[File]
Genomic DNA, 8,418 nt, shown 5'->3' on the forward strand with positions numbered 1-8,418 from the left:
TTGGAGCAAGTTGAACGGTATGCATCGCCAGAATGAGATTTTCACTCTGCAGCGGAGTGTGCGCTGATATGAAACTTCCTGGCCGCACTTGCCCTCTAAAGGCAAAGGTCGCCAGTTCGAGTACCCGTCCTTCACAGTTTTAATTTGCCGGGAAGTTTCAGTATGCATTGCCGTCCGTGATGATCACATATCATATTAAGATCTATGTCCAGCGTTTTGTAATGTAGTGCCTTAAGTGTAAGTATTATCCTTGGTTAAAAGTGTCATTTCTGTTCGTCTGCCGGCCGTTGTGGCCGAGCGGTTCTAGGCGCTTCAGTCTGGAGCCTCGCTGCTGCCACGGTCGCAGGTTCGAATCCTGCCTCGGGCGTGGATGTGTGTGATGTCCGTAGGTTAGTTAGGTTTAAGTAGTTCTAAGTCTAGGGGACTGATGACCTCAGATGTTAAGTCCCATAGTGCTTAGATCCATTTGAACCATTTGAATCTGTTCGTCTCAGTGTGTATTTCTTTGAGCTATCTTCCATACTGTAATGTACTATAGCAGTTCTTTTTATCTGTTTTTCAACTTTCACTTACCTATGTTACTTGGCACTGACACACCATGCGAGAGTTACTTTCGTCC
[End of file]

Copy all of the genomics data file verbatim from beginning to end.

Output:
Genomic DNA, 8,418 nt, shown 5'->3' on the forward strand with positions numbered 1-8,418 from the left:
TTGGAGCAAGTTGAACGGTATGCATCGCCAGAATGAGATTTTCACTCTGCAGCGGAGTGTGCGCTGATATGAAACTTCCTGGCCGCACTTGCCCTCTAAAGGCAAAGGTCGCCAGTTCGAGTACCCGTCCTTCACAGTTTTAATTTGCCGGGAAGTTTCAGTATGCATTGCCGTCCGTGATGATCACATATCATATTAAGATCTATGTCCAGCGTTTTGTAATGTAGTGCCTTAAGTGTAAGTATTATCCTTGGTTAAAAGTGTCATTTCTGTTCGTCTGCCGGCCGTTGTGGCCGAGCGGTTCTAGGCGCTTCAGTCTGGAGCCTCGCTGCTGCCACGGTCGCAGGTTCGAATCCTGCCTCGGGCGTGGATGTGTGTGATGTCCGTAGGTTAGTTAGGTTTAAGTAGTTCTAAGTCTAGGGGACTGATGACCTCAGATGTTAAGTCCCATAGTGCTTAGATCCATTTGAACCATTTGAATCTGTTCGTCTCAGTGTGTATTTCTTTGAGCTATCTTCCATACTGTAATGTACTATAGCAGTTCTTTTTATCTGTTTTTCAACTTTCACTTACCTATGTTACTTGGCACTGACACACCATGCGAGAGTTACTTTCGTCC